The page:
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B”H


BESHALACH: SHABBAT SHIRA - LIVING FAITH
By Rabbi Yonassan Biggs

-----

 

Beshalach-Shabbat Shira-Living Faith
N. Y. City Candle lighting 4:53. Shabbat ends 5:55
Kiddush Levanah may be recited through Tuesday night

Shalom and Bracha!

This Shabbat we read the portion of Beshalach. This week’s portion contains many miracles and many tests of faith that the Jewish people endured. All of the miracles teach us to rely on Hashem and follow His directives. After the Jewish people left Egypt, Pharaoh and his army chased them, pinning them against the ocean. The Jewish people were thrown into a state of confusion. Among the people there were those who sought to return to Egypt. Hashem told Moshe to tell the people to go forward. Nachshon Ben Aminadav, the prince of the Tribe of Yehudah, jumped into the water. Moshe raised his staff, Hashem split the sea and the Jewish people went through the seabed on dry ground. The Egyptians pursued and the ocean closed, swallowing them and finally ending the Egyptian threat to the Exodus. The Jewish people fully believed in Hashem and Moshe His servant. Upon witnessing this, Moshe and the Jewish people sang praise to Hashem. Their song is known as the “Shirah” (song) of the sea, and is part of the daily prayers. This is the reason why this Shabbat is called Shabbat Shirah. The Egyptian army carried with them vast treasures which the Jewish people took before their next journey. This teaches us that what seems to be a difficulty (like the Egyptian army’s pursuit) is often a source of blessing.

Thereafter, the Jewish came to an oasis called Elim. The Torah tells us that there were twelve wells and seventy date palms. Rashi explains that these paralleled the twelve tribes and the seventy elders. This was a hint from Hashem that our food and water come in the merit of the forefathers and the merit of Torah.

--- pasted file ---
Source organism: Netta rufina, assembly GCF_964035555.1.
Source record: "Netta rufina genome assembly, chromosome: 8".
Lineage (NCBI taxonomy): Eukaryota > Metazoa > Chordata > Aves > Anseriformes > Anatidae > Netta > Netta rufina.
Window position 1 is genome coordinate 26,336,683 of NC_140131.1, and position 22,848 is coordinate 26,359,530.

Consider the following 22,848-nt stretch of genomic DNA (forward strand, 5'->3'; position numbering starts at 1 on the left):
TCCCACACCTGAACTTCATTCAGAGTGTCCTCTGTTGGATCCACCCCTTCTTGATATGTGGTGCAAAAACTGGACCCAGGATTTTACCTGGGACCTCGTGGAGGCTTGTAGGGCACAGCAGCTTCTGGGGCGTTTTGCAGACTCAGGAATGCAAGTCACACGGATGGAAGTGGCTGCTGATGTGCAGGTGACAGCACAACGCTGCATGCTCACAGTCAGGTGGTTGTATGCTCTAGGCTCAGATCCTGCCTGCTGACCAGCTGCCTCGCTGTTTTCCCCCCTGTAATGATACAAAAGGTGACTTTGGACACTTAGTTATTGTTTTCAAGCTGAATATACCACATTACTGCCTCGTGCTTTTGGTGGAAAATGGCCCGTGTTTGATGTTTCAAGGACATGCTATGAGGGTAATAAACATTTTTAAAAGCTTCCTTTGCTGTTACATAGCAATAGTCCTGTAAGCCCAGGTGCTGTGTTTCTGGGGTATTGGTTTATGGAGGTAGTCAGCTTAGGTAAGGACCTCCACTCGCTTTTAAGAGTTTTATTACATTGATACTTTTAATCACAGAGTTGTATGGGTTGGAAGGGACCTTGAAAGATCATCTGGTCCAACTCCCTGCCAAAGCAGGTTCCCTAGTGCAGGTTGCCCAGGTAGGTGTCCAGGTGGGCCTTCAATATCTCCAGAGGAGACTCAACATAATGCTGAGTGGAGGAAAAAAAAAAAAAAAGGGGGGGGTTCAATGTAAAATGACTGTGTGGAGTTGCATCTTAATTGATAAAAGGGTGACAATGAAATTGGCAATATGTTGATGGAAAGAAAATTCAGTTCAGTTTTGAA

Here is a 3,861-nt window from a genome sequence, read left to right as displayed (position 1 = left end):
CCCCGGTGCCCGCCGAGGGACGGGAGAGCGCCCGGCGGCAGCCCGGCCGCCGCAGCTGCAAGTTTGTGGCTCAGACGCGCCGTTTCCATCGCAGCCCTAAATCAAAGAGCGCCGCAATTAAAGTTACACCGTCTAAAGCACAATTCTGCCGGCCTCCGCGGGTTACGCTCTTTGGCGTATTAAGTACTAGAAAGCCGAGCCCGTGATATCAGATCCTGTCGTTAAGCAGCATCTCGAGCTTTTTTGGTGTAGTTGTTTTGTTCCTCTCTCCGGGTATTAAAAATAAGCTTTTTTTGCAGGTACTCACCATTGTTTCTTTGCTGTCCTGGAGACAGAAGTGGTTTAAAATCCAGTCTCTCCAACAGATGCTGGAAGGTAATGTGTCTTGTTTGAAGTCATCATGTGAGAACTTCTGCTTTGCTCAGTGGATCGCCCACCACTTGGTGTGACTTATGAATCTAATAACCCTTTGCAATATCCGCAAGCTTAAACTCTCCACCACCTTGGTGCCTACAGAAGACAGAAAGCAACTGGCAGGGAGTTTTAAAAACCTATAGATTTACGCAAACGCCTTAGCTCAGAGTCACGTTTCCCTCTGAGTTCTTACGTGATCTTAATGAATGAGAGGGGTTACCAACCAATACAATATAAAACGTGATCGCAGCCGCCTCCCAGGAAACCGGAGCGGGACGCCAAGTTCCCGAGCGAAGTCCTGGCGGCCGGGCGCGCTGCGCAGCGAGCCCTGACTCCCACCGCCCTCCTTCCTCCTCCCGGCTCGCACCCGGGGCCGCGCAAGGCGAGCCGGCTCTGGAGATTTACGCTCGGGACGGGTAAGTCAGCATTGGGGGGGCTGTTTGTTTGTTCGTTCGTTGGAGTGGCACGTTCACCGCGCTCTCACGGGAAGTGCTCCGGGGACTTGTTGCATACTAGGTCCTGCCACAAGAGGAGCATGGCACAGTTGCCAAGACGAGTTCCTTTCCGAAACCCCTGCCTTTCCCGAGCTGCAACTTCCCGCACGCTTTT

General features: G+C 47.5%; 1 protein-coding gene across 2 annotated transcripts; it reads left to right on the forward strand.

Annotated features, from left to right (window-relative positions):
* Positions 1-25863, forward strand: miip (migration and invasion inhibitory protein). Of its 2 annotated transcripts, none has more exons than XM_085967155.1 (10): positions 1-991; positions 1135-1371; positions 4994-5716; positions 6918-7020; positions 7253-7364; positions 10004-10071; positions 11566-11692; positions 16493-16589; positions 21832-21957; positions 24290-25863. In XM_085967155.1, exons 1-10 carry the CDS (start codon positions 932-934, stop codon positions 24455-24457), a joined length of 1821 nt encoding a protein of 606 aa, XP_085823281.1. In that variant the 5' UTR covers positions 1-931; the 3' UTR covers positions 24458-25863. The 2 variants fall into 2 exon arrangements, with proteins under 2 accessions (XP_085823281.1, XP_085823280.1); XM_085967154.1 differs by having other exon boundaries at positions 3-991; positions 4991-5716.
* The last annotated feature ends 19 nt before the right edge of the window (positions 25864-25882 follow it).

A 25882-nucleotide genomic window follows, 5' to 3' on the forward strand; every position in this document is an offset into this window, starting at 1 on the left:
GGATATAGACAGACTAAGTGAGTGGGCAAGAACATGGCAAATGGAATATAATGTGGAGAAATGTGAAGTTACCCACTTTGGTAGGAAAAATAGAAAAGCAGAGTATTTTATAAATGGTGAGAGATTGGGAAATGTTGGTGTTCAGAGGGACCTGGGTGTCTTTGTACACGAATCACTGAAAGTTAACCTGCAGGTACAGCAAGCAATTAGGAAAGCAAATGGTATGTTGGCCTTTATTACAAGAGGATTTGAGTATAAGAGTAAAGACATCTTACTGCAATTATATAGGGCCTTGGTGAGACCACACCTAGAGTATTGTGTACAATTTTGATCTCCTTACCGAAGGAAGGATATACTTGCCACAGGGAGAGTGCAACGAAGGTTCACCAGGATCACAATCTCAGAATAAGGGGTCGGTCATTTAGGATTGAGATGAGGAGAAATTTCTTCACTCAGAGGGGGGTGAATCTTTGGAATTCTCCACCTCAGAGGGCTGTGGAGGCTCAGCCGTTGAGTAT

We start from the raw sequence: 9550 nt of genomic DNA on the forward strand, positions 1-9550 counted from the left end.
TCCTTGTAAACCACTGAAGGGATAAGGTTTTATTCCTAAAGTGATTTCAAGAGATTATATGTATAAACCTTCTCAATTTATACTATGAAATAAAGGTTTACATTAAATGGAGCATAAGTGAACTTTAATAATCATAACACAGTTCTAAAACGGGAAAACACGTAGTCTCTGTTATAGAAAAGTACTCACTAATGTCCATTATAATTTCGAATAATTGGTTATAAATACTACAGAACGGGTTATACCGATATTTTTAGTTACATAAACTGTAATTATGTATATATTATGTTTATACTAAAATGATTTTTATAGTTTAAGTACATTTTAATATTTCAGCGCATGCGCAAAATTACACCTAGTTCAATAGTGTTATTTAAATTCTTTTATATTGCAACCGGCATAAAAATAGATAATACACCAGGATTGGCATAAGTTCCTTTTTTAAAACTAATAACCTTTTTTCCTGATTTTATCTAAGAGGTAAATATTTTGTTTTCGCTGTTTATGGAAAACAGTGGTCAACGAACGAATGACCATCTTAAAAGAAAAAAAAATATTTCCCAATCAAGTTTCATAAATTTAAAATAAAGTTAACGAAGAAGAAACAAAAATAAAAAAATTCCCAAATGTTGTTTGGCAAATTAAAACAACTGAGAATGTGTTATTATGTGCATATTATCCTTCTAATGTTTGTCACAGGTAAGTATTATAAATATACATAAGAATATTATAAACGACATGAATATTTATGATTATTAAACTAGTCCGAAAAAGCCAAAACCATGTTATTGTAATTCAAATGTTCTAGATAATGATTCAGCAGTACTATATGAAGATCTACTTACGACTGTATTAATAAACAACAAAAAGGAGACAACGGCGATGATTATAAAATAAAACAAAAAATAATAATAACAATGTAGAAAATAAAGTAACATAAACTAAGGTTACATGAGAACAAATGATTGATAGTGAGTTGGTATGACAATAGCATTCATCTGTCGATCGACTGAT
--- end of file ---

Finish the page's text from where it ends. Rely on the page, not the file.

Thereafter the Jewish people lacked bread, and Hashem sent bread from heaven. The bread was sent in a manner to teach them to have faith. Each day there was only sufficient for that day. It was forbidden to save for the next day. Further, however much one tried to gather, he only had enough for one day. This teaches us that to realize that our sustenance comes only from Hashem. If we deserve to receive a certain amount, all of our efforts to make more will be to no avail. The way to attain more is by meriting more in Hashem’s judgment.


When the Jewish people needed water, two miracles occurred. First, Moshe threw a tree into bitter waters and sweetened them. Later, he hit a rock and water came forth. The tree is symbolic of the Torah, which is called an Eitz Chaim (Tree of Life). The Torah from Moshe teaches us how to reveal the sweetness in the bitter. The water flowing from the rock teaches us that our true source of sustenance is completely hidden from us, just as the water is concealed in the rock.


Thereafter, a nation called Amalek rose up against the Jewish people. The war was a miraculous one. When Moshe’s hands were uplifted, the Jewish people succeeded. When Moshe lowered his hands, Amalek prevailed. This taught us that all of our success in overcoming evil was dependent upon Moshe.


Chassidic teachings explain that Amalek represents our doubting of G-d. By connecting ourselves with the Tzaddikim of the generation, we overcome our inner Amalek. The Targum teaches that the final vanquishing of Amalek will be in the time of Moshiach. May we merit that as we study the redemption, we shall experience it!